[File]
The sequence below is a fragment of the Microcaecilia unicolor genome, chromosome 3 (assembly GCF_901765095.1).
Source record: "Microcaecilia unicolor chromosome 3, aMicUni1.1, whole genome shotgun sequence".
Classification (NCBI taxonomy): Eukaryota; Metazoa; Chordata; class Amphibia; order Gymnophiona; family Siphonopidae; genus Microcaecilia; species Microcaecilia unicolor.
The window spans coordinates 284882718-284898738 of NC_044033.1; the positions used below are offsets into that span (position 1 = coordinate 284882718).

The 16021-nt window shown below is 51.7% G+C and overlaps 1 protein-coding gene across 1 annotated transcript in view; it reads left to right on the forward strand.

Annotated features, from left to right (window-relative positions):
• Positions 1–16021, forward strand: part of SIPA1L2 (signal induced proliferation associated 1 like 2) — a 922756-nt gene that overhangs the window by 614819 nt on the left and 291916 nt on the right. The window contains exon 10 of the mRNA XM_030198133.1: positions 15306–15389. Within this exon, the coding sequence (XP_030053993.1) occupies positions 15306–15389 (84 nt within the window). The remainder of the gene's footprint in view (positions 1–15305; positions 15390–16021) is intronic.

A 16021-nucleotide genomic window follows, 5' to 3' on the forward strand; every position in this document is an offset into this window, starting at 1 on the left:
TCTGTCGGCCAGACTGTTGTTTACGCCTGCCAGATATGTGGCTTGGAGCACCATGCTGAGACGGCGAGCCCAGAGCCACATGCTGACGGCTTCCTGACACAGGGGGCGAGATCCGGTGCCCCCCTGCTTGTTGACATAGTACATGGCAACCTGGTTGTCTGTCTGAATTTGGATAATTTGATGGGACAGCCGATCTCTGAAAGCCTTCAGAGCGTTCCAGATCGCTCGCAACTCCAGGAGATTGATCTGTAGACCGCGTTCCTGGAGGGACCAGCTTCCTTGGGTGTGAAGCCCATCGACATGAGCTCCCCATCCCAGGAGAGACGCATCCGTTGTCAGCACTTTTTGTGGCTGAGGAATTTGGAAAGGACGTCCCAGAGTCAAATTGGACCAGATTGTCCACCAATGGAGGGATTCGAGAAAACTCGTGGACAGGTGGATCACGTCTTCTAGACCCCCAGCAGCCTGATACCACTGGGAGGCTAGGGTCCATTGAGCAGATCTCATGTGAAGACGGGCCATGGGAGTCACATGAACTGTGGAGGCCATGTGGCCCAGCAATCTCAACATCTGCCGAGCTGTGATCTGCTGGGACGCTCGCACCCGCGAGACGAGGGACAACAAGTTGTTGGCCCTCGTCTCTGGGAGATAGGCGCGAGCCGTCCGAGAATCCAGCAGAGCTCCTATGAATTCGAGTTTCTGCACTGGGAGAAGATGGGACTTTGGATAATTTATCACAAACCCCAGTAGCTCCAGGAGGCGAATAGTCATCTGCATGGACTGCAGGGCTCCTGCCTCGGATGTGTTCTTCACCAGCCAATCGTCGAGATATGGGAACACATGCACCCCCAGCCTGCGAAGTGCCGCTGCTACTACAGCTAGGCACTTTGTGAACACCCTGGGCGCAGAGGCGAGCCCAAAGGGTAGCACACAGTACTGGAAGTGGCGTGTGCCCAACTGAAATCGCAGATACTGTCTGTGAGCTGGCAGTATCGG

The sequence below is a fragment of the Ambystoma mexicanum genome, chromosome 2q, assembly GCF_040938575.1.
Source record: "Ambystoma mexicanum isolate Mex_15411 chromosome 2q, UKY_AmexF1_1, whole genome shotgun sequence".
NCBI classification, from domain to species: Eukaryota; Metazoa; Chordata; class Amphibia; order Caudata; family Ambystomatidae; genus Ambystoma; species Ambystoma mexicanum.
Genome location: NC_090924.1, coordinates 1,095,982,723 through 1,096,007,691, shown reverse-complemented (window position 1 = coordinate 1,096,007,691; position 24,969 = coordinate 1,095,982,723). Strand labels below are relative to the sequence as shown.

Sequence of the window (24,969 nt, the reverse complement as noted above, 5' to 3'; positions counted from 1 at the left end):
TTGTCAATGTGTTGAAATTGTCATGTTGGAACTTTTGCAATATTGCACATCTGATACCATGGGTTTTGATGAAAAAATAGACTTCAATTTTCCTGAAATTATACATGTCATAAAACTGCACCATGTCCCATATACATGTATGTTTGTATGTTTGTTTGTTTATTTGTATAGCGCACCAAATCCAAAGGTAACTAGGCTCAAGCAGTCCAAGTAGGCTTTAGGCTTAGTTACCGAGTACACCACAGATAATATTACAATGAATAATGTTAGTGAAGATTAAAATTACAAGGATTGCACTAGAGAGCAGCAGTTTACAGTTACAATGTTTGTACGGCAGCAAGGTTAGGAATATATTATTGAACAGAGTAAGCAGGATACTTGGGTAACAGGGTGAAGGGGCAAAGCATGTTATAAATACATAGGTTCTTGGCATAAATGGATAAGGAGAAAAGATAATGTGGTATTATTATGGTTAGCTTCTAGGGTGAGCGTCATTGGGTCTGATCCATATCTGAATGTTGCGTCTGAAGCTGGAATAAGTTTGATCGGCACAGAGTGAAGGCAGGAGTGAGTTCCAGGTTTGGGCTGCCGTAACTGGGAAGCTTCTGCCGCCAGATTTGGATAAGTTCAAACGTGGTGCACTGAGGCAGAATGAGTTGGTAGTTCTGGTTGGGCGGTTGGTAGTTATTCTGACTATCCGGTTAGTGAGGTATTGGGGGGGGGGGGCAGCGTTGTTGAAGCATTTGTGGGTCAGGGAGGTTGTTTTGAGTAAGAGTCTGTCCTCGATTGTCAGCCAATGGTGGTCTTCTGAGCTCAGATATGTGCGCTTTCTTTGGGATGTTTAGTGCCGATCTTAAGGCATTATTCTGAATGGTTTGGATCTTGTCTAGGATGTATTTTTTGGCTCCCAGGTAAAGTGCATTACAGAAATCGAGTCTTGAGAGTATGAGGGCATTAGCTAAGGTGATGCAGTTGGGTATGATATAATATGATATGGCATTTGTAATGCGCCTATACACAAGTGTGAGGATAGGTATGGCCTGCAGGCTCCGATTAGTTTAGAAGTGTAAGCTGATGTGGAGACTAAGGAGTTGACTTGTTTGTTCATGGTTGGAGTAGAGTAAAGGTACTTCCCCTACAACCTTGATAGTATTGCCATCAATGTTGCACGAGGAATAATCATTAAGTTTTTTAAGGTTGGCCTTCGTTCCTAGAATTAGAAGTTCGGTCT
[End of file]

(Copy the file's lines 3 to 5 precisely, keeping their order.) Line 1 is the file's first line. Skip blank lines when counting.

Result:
Classification (NCBI taxonomy): Eukaryota; Metazoa; Chordata; class Amphibia; order Gymnophiona; family Siphonopidae; genus Microcaecilia; species Microcaecilia unicolor.
The window spans coordinates 284882718-284898738 of NC_044033.1; the positions used below are offsets into that span (position 1 = coordinate 284882718).

The 16021-nt window shown below is 51.7% G+C and overlaps 1 protein-coding gene across 1 annotated transcript in view; it reads left to right on the forward strand.